10. Hmmmm.....listening to #4 I still don't have a secure ID on any of the players but Zorn. Thinking about the various NY-scene avant pianists....I'm pretty sure it's not Wayne Horvitz. It's a little lighter in touch, & I would guess Anthony Coleman (this is based on the first Sephardic Tinge disc, which I've heard). I'm still at a loss on the trumpeter, though. Not Douglas or Herb Robertson, I'm pretty sure. A pity, it's the trumpeter I liked most! I guess I'll wait for the official unveiling on this one. Re: #7: knowing it's a UK track (from one of the broader hints on this thread) I suppose it'd likely be Tubby Hayes on vibes (that's just a guess really) & Peter King on alto (that's a little firmer, as I know his work with Stan Tracey).
  11. Oh, right I Want to Live. I've never seen the whole film but I remember the opening scene well, having seen a clip of it. That means I got Mulligan & Rosolino right in my original guess. I think it was Art Farmer & Bud Shank on the front line, but I forget the rhythm section. Zorn, incidentally, covers "I Want to Live" on the 1st Naked City disc. Frank Rosolino was such a great player. As with Criss to some extent, the ugly end means that many jazzfans probably associate him more with the life than with the music. I'll give one more listen to #4 & see if I can nail the piano player but I don't think I can.
  12. Hm, I'll have to go back to some of Zorn's 1980s/early 1990s stuff; I just lost track when he started to get stuck on the same Masada stuff endlessly. Depressing to hear JZ turn the Masada songbook into loud Santana-style rock at Victoriaville last year, for instance. & I found the expanded version of The Big Gundown instructive for the contrast between the abrasive sonic archeology/Frankenstein logic of the original tracks, & the much more conventional "arrangements" offered by the new tracks--they're pleasant enough, but go against the grain of what made the original album so important. -- Playing bop/hard bop he can be quite good--I'm actually surprised people didn't spot him because though he's not associated with playing conventional jazz, he has an immediately identifiable tone (cartoony hard-bop alto)--& while I don't think he handles the changes on the cut you've put on the compilation with fluency, he sounds much better on the modal or blues-based tunes on the Lulu project & the Voodoo project (or on the Masada project for that matter). He sounds really good on "Minor Meeting" (Voodoo) for instance: I've always liked his solo & on the trading fours there. Zorn seems full of ideas on the disc--all his solos have a lot of meat.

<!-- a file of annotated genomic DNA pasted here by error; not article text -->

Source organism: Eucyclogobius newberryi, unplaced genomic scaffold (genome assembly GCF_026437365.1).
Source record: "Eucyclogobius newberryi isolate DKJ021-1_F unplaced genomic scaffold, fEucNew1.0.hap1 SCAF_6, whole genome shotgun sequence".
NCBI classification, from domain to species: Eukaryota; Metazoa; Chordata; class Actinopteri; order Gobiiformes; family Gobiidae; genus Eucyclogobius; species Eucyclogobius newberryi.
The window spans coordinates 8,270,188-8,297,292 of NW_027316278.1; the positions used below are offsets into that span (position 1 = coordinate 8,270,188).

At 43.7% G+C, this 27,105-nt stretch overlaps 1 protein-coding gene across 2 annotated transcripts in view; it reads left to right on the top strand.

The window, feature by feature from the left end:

13. Two players who use the melodica regularly (& well) are Michael Moore (the saxophonist not bassist) & John Wolf Brennan. Hm, so I goofed on the Gordon i.d.! Ah well... But I'm sure it's Zorn on 4. No idea who the pianist on it is though. For my money Zorn's best stab at making it as a hardbopper is the Sonny Clark tribute disc on Black Saint, though--it's not bad at all. -- Nice to hear some informed discussion of the percussion rhythms on the various tracks, as that's easily my weakest point (shortly followed by melodica playing, obviously). In discussing any music in this area I usually end up just throwing up my hands & lumping everything together as "Latin", which I'm sure is enough to give anyone who knows something about the matter (e.g. Pete C) the willies.
  14. Hauser's on Koglmann's The Use of Memory, though I suppose Koglmann's an acquired taste..... A good disc, though pretty austere.
  15. Yeah that's the disc. One of the discs of the early 1960s, & probably "Round Midnight" would vie with "Tenderly" as the Dolphy solo that means most to me. I'm not crazy about the weird faux-concrete opening & close of the arrangement, but Dolphy's statement of the theme & improvisation are powerful enough to pin you against the wall. If anyone's curious, the 2nd "Epistrophy" I'd referred to was released on an ICP album under Misha Mengelberg's name. I haven't heard it, though I once held a copy in Ray's Jazz Shop & thought hard about it......
  16. Just thought of one other: if memory serves Dolphy's in the ensemble on that Atlantic disc with Schuller's "Variations on a Theme of Thelonious Monk" (an arrangement of "Criss Cross" built around Ornette Coleman as soloist).